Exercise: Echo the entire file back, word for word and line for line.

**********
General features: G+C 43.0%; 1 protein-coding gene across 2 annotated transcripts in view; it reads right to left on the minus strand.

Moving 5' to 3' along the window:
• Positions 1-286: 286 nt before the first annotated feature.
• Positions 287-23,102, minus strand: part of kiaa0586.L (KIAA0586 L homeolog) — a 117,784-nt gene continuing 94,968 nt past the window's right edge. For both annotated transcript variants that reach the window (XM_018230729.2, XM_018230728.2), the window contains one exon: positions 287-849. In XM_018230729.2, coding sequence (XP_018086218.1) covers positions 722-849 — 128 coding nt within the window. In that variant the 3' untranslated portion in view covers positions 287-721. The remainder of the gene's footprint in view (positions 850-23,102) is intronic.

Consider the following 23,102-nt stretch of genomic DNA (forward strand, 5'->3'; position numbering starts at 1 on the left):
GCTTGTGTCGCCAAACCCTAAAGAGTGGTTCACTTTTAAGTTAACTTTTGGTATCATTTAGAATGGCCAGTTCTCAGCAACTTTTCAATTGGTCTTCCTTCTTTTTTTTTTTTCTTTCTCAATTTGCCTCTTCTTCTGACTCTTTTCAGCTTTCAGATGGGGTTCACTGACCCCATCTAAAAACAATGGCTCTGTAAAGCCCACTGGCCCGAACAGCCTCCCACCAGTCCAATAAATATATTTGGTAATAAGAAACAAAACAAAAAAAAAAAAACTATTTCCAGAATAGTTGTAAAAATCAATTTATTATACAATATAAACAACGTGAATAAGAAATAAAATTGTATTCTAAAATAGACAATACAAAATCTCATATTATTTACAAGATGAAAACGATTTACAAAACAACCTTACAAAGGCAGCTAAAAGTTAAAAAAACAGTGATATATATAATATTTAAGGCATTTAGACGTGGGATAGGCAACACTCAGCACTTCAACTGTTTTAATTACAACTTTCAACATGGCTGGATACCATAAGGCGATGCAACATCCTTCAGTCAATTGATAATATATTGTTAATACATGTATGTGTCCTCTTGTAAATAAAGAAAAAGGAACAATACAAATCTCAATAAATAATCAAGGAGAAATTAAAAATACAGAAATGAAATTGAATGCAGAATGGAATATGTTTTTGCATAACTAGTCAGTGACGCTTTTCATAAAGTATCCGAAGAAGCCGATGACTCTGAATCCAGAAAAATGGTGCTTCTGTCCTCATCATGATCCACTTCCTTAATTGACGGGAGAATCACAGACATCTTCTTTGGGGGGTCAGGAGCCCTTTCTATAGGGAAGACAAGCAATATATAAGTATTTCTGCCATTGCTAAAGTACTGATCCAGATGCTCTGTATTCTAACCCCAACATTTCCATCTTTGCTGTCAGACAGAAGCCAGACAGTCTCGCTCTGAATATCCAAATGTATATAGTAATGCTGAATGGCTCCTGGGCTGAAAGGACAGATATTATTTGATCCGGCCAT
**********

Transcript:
General features: G+C 43.0%; 1 protein-coding gene across 2 annotated transcripts in view; it reads right to left on the minus strand.

Moving 5' to 3' along the window:
• Positions 1-286: 286 nt before the first annotated feature.
• Positions 287-23,102, minus strand: part of kiaa0586.L (KIAA0586 L homeolog) — a 117,784-nt gene continuing 94,968 nt past the window's right edge. For both annotated transcript variants that reach the window (XM_018230729.2, XM_018230728.2), the window contains one exon: positions 287-849. In XM_018230729.2, coding sequence (XP_018086218.1) covers positions 722-849 — 128 coding nt within the window. In that variant the 3' untranslated portion in view covers positions 287-721. The remainder of the gene's footprint in view (positions 850-23,102) is intronic.

Consider the following 23,102-nt stretch of genomic DNA (forward strand, 5'->3'; position numbering starts at 1 on the left):
GCTTGTGTCGCCAAACCCTAAAGAGTGGTTCACTTTTAAGTTAACTTTTGGTATCATTTAGAATGGCCAGTTCTCAGCAACTTTTCAATTGGTCTTCCTTCTTTTTTTTTTTTCTTTCTCAATTTGCCTCTTCTTCTGACTCTTTTCAGCTTTCAGATGGGGTTCACTGACCCCATCTAAAAACAATGGCTCTGTAAAGCCCACTGGCCCGAACAGCCTCCCACCAGTCCAATAAATATATTTGGTAATAAGAAACAAAACAAAAAAAAAAAAACTATTTCCAGAATAGTTGTAAAAATCAATTTATTATACAATATAAACAACGTGAATAAGAAATAAAATTGTATTCTAAAATAGACAATACAAAATCTCATATTATTTACAAGATGAAAACGATTTACAAAACAACCTTACAAAGGCAGCTAAAAGTTAAAAAAACAGTGATATATATAATATTTAAGGCATTTAGACGTGGGATAGGCAACACTCAGCACTTCAACTGTTTTAATTACAACTTTCAACATGGCTGGATACCATAAGGCGATGCAACATCCTTCAGTCAATTGATAATATATTGTTAATACATGTATGTGTCCTCTTGTAAATAAAGAAAAAGGAACAATACAAATCTCAATAAATAATCAAGGAGAAATTAAAAATACAGAAATGAAATTGAATGCAGAATGGAATATGTTTTTGCATAACTAGTCAGTGACGCTTTTCATAAAGTATCCGAAGAAGCCGATGACTCTGAATCCAGAAAAATGGTGCTTCTGTCCTCATCATGATCCACTTCCTTAATTGACGGGAGAATCACAGACATCTTCTTTGGGGGGTCAGGAGCCCTTTCTATAGGGAAGACAAGCAATATATAAGTATTTCTGCCATTGCTAAAGTACTGATCCAGATGCTCTGTATTCTAACCCCAACATTTCCATCTTTGCTGTCAGACAGAAGCCAGACAGTCTCGCTCTGAATATCCAAATGTATATAGTAATGCTGAATGGCTCCTGGGCTGAAAGGACAGATATTATTTGATCCGGCCAT